Using Participatory Action Research to Improve Development Practice

Monday 23 January 2017 - Friday 27 January 2017 09:00 to 17:00
Convening Space, IDS

We are pleased to announce that this course from the Participation Cluster will run again and is now open for applications. The course first ran in January 2016 and was very well received. Running over five days, the course is designed to develop understanding and skills in the theory and practice of a range of participatory action research (PAR) methods.

Research design & methodology valuing volunteering: global analysis workshop poster. Illustration by: kiluteo@gmail.com

Illustration by: kiluteo@gmail.com

'A very valuable coming together for reflection and learning to catalyse social change'

'This is one of the most inspiring, mind-opening courses I have been in!' (2016 Participants)

Why Participatory Action Research?

Participatory Action Research is a way of engaging people living in poverty as agents of change. It is of particular importance to development practitioners and researchers today, as it can ensure their interventions are relevant, appropriate and inclusive. It is increasingly relevant for NGOs working in the global South or North, as they shift towards a more people-centred way of developing, delivering and assessing their projects and programmes of work.

Traditionally, project ‘beneficiaries’ have rarely been included in researching issues, finding solutions, designing indicators or measuring change. PAR provides a way of changing this, offering an inclusive community-driven approach to development. It is also an effective way of building participatory learning into organisations that are trying to support development and social change. This happens through a process of participatory evidence gathering and collective analysis. This in turn leads to actions which support mutual aid and collective action at the grassroots, inform NGO programme change and enable evidence based contributions to policy development. IDS has been developing processes and methods to enable this to happen at scale both in organisations and across communities.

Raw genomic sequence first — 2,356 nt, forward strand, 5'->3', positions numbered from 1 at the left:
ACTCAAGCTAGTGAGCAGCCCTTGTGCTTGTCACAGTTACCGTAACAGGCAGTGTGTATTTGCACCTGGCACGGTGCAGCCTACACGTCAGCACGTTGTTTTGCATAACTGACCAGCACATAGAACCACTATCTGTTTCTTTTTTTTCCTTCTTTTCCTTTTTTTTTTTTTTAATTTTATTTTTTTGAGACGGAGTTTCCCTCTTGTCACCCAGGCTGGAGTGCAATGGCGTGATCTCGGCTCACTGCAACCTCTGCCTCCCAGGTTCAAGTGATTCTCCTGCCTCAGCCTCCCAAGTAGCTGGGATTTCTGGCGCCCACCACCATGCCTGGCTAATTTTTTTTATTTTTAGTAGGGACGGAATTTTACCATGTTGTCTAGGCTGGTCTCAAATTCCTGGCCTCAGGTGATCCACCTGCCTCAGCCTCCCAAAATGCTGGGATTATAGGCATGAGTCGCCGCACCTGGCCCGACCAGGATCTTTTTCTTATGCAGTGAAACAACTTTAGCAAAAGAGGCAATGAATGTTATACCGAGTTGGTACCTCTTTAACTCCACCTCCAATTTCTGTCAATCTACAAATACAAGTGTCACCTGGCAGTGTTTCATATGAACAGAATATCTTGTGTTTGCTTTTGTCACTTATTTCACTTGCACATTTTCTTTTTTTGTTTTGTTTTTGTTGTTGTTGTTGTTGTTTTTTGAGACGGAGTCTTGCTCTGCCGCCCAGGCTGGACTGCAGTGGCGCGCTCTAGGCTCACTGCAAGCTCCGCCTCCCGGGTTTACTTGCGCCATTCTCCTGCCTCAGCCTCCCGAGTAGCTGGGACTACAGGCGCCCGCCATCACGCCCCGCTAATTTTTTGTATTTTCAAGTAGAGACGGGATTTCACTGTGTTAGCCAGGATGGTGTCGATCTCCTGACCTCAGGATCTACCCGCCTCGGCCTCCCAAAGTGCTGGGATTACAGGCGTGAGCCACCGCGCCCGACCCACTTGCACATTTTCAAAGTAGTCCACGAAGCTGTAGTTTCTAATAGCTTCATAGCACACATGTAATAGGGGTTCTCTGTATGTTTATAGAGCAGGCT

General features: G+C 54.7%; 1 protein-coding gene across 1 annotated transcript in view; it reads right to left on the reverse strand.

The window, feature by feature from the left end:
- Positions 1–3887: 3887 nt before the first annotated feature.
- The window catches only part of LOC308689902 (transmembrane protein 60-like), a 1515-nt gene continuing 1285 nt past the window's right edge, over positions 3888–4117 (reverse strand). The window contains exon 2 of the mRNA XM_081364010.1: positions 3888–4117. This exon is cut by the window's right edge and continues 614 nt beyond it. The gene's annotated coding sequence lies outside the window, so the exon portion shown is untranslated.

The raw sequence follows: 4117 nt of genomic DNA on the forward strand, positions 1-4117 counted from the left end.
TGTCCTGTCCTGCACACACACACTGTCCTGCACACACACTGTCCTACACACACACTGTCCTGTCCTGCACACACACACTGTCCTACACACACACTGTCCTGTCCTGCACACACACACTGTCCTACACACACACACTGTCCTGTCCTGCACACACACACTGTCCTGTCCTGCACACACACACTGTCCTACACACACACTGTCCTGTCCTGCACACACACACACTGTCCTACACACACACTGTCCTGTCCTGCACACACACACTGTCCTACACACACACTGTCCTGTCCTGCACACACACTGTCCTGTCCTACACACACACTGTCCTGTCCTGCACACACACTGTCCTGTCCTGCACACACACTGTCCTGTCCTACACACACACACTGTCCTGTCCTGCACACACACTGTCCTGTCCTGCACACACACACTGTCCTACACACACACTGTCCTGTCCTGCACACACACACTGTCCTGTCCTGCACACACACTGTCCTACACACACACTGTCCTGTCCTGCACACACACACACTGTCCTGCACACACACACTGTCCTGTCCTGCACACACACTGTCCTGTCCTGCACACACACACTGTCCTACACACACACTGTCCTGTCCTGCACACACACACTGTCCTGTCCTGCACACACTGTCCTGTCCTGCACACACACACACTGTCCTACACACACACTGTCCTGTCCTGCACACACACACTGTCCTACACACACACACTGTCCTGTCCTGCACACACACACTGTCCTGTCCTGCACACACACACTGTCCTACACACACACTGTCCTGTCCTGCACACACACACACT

This course is designed to provide participants with the conceptual and practical tools to design and carry out PAR in their own organizations and with their partners. It will also provide them with a practical understanding of how to achieve rigour using participatory methods.

Course Structure and Outcomes

This course will be interactive, inclusive, participatory and applied. Prior to the course, participants will be asked to think of a critical question that they are dealing with in their work, or relating to their organisation's practice. Over the week participants and facilitators will explore this question, identify a PAR process appropriate for addressing their question, and learn how to manage this process. Participants will learn about a range of methods, and develop their ideas into a detailed plan that they will be able to operationalize on returning to their organisation.

The course will comprise a series of interactive sessions, blending some theoretical and conceptual learning with experiential learning and sharing.

Session 1: will be an introduction to the theories and key approaches of PAR; analysis of the key concepts (in particular, participation, complexity, change); introduction to ethics and care in PAR. We will relate these concepts to your own practice.

Session 2: we will share and discuss case studies of using action research in international development. This will include: work on disability in Bangladesh and Uganda; citizenship in Nicaragua and the UK; peace in Myanmar; slavery and bonded labour in India, and the role of volunteers in Philippines, Mozambique, Nepal and Kenya.

Session 3: students will present and discuss their own question in small groups. This will be followed by training in action research design. Students will begin to design their own inquiry process with the support of peers and facilitators.

Session 4: further training in managing the participatory research process including facilitation, recording, analysis, planning and monitoring.

By the end of the course, all participants will have designed a PAR process to address a key issue relating to their organisational and/or their own professional practice. They will:

  • understand how to use appropriate PAR methods within this process
  • have considered the ethical, political and practical challenges